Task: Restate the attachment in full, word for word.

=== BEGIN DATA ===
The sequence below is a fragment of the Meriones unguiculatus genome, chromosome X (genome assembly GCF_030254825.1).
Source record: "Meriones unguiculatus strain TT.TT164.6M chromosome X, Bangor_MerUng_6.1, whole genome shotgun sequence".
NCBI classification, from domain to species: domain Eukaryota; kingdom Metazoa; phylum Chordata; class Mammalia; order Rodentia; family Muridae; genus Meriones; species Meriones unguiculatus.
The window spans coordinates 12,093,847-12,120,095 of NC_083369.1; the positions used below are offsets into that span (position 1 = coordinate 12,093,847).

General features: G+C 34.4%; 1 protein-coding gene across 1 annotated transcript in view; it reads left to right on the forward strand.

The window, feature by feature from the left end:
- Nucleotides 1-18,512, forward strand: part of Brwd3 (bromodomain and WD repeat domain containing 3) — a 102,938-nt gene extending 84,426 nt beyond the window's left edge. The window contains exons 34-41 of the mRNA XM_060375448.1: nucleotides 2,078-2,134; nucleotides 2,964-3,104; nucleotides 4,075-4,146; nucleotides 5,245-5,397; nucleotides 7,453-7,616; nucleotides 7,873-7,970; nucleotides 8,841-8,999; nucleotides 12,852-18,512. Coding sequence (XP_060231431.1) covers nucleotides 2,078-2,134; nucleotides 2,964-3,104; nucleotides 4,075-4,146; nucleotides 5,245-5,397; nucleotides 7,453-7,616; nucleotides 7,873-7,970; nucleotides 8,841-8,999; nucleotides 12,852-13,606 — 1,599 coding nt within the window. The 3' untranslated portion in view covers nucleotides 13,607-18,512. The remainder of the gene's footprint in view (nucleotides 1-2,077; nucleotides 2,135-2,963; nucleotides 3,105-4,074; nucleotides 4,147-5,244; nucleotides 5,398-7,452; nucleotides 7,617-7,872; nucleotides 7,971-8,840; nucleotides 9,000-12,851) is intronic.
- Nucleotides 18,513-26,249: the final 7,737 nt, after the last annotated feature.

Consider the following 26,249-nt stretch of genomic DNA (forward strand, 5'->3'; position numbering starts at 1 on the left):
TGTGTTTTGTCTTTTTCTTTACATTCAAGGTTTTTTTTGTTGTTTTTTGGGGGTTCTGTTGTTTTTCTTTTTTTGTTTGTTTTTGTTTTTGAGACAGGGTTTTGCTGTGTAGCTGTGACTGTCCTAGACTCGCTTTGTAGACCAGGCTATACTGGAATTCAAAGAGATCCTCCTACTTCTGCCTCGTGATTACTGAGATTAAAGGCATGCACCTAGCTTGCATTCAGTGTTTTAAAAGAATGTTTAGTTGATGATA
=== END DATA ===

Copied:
The sequence below is a fragment of the Meriones unguiculatus genome, chromosome X (genome assembly GCF_030254825.1).
Source record: "Meriones unguiculatus strain TT.TT164.6M chromosome X, Bangor_MerUng_6.1, whole genome shotgun sequence".
NCBI classification, from domain to species: domain Eukaryota; kingdom Metazoa; phylum Chordata; class Mammalia; order Rodentia; family Muridae; genus Meriones; species Meriones unguiculatus.
The window spans coordinates 12,093,847-12,120,095 of NC_083369.1; the positions used below are offsets into that span (position 1 = coordinate 12,093,847).

General features: G+C 34.4%; 1 protein-coding gene across 1 annotated transcript in view; it reads left to right on the forward strand.

The window, feature by feature from the left end:
- Nucleotides 1-18,512, forward strand: part of Brwd3 (bromodomain and WD repeat domain containing 3) — a 102,938-nt gene extending 84,426 nt beyond the window's left edge. The window contains exons 34-41 of the mRNA XM_060375448.1: nucleotides 2,078-2,134; nucleotides 2,964-3,104; nucleotides 4,075-4,146; nucleotides 5,245-5,397; nucleotides 7,453-7,616; nucleotides 7,873-7,970; nucleotides 8,841-8,999; nucleotides 12,852-18,512. Coding sequence (XP_060231431.1) covers nucleotides 2,078-2,134; nucleotides 2,964-3,104; nucleotides 4,075-4,146; nucleotides 5,245-5,397; nucleotides 7,453-7,616; nucleotides 7,873-7,970; nucleotides 8,841-8,999; nucleotides 12,852-13,606 — 1,599 coding nt within the window. The 3' untranslated portion in view covers nucleotides 13,607-18,512. The remainder of the gene's footprint in view (nucleotides 1-2,077; nucleotides 2,135-2,963; nucleotides 3,105-4,074; nucleotides 4,147-5,244; nucleotides 5,398-7,452; nucleotides 7,617-7,872; nucleotides 7,971-8,840; nucleotides 9,000-12,851) is intronic.
- Nucleotides 18,513-26,249: the final 7,737 nt, after the last annotated feature.

Consider the following 26,249-nt stretch of genomic DNA (forward strand, 5'->3'; position numbering starts at 1 on the left):
TGTGTTTTGTCTTTTTCTTTACATTCAAGGTTTTTTTTGTTGTTTTTTGGGGGTTCTGTTGTTTTTCTTTTTTTGTTTGTTTTTGTTTTTGAGACAGGGTTTTGCTGTGTAGCTGTGACTGTCCTAGACTCGCTTTGTAGACCAGGCTATACTGGAATTCAAAGAGATCCTCCTACTTCTGCCTCGTGATTACTGAGATTAAAGGCATGCACCTAGCTTGCATTCAGTGTTTTAAAAGAATGTTTAGTTGATGATA